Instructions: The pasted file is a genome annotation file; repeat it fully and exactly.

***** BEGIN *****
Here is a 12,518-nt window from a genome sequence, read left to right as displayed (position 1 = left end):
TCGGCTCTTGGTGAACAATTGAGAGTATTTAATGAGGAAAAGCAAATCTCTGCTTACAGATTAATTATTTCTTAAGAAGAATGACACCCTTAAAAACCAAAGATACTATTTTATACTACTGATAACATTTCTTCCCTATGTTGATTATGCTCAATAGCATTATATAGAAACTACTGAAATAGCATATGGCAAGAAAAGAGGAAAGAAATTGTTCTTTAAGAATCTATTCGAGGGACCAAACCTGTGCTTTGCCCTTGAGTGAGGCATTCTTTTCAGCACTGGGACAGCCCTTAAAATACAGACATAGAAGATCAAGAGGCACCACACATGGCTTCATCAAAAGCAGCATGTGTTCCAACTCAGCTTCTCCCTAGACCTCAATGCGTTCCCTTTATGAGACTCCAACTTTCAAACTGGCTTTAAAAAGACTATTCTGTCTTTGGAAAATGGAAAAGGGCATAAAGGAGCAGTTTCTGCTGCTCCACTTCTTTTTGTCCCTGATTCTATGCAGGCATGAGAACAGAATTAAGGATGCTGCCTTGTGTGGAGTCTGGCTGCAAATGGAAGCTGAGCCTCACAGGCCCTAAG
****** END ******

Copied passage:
Here is a 12,518-nt window from a genome sequence, read left to right as displayed (position 1 = left end):
TCGGCTCTTGGTGAACAATTGAGAGTATTTAATGAGGAAAAGCAAATCTCTGCTTACAGATTAATTATTTCTTAAGAAGAATGACACCCTTAAAAACCAAAGATACTATTTTATACTACTGATAACATTTCTTCCCTATGTTGATTATGCTCAATAGCATTATATAGAAACTACTGAAATAGCATATGGCAAGAAAAGAGGAAAGAAATTGTTCTTTAAGAATCTATTCGAGGGACCAAACCTGTGCTTTGCCCTTGAGTGAGGCATTCTTTTCAGCACTGGGACAGCCCTTAAAATACAGACATAGAAGATCAAGAGGCACCACACATGGCTTCATCAAAAGCAGCATGTGTTCCAACTCAGCTTCTCCCTAGACCTCAATGCGTTCCCTTTATGAGACTCCAACTTTCAAACTGGCTTTAAAAAGACTATTCTGTCTTTGGAAAATGGAAAAGGGCATAAAGGAGCAGTTTCTGCTGCTCCACTTCTTTTTGTCCCTGATTCTATGCAGGCATGAGAACAGAATTAAGGATGCTGCCTTGTGTGGAGTCTGGCTGCAAATGGAAGCTGAGCCTCACAGGCCCTAAG